The Argus Museum is housed in one of the company’s former factory buildings. Included in the collection are rare and proto type cameras, unusual equipment and accessories, military devices, and employee memorabilia. The archives, house a large photograph collection, company documents and correspondence, and a collection of the company’s newsletter, The Argus Eyes.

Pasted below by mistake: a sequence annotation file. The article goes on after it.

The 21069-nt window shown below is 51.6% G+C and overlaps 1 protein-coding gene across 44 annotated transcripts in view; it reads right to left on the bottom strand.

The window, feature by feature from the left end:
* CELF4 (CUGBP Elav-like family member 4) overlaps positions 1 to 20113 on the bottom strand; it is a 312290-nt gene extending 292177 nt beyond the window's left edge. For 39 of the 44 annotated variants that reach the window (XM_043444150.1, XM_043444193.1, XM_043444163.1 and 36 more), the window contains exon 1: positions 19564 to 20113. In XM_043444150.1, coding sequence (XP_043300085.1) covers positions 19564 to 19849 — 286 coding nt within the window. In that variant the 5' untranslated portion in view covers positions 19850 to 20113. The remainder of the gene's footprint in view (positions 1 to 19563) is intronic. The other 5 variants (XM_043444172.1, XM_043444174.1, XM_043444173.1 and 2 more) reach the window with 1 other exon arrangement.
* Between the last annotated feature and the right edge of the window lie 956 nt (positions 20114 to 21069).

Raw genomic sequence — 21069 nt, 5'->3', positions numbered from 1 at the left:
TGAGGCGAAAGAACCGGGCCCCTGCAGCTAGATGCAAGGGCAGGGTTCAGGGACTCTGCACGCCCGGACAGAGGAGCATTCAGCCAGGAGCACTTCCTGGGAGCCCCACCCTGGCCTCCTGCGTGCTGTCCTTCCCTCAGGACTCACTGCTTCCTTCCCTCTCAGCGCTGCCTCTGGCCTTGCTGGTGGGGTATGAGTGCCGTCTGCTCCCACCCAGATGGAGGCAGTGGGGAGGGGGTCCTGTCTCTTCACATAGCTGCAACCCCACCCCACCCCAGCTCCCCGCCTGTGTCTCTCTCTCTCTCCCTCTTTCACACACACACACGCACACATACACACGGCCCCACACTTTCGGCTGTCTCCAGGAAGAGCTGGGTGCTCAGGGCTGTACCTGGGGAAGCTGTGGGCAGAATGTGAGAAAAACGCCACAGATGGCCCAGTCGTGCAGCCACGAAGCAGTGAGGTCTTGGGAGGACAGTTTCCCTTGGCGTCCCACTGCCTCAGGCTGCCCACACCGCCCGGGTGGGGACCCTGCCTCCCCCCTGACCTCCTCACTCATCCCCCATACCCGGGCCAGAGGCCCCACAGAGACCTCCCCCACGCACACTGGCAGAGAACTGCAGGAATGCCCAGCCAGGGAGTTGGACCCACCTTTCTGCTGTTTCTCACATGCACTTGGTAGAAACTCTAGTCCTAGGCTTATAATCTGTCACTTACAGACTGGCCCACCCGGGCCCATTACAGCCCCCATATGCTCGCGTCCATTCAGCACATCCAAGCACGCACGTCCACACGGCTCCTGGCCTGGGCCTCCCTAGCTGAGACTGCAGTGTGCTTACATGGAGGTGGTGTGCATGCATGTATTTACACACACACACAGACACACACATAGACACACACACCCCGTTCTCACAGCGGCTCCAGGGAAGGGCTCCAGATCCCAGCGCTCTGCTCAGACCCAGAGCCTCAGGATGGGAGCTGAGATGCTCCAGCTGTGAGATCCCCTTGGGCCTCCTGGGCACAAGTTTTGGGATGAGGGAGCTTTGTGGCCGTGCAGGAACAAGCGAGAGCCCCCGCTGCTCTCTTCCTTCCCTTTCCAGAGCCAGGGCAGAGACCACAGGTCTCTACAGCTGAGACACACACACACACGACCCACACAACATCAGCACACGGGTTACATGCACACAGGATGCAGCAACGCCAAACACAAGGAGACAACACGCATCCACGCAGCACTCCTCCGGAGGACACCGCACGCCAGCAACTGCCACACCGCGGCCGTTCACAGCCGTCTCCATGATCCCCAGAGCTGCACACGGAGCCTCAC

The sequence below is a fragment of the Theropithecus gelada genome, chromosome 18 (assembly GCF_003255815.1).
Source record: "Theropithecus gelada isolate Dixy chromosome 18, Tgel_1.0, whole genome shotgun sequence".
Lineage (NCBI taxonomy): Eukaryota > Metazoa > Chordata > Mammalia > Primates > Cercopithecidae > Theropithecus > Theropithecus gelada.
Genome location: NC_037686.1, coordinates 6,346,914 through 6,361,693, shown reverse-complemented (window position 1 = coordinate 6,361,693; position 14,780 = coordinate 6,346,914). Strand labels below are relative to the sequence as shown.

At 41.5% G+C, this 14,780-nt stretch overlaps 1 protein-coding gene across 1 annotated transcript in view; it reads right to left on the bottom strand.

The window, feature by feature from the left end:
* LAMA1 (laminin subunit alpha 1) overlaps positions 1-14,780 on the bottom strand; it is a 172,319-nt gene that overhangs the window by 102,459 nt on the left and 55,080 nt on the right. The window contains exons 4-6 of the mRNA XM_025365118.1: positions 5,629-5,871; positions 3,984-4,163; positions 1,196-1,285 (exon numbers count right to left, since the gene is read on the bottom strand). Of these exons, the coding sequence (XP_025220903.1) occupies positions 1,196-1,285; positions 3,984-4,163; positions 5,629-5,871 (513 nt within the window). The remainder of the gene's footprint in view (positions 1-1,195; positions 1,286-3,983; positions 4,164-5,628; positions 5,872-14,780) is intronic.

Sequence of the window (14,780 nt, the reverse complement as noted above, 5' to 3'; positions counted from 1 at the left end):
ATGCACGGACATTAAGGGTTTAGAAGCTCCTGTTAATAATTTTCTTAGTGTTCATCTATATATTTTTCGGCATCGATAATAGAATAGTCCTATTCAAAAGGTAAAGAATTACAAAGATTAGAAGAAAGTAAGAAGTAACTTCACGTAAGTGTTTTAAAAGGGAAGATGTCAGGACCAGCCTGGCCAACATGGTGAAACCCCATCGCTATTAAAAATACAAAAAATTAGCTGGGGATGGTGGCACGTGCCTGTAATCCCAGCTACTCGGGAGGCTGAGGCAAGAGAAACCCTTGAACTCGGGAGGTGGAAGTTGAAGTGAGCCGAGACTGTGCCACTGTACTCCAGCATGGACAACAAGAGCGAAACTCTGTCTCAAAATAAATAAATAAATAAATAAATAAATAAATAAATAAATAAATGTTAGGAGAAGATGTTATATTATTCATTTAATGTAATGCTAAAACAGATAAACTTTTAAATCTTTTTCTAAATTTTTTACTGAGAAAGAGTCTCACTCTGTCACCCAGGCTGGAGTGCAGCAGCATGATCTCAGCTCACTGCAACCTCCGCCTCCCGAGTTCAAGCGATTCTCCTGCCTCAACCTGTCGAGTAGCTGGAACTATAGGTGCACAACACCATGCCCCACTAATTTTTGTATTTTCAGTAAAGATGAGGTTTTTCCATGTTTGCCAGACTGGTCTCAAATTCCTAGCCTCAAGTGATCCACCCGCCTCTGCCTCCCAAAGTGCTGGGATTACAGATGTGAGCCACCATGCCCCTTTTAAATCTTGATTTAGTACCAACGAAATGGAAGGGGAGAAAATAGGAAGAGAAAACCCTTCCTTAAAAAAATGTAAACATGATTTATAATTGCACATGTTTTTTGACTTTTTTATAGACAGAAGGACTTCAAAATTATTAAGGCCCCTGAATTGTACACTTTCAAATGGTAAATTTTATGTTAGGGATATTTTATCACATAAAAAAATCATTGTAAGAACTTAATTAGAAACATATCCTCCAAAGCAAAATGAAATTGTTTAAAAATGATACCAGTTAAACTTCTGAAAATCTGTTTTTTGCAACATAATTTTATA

Argus, which was started as the International Radio Corporation (IRC) in 1931, was established to help Ann Arbor’s economy during the Depression Era and first produced radios. Beginning in 1935, the company, then known as the International Research Corporation, began manufacturing cameras, the first being the Model A. With that camera, and its successors, the company played an important role in popularizing amateur photography by manufacturing cameras and accessories which were affordable and more easily operated. In 1940, the company became International Industries, and in 1941 changed its name again to Argus Incorporated. Argus cameras of the 1940s and 1950s are often viewed as iconic classic American-made cameras. During that time, significant photographic collections were created using Argus cameras. The company’s contribution to wartime equipment of both WWII and the Korean Conflict and its manufacturing innovations, particularly in lens grinding and polishing, are significant; Argus was given five “E” awards for its service in the war effort.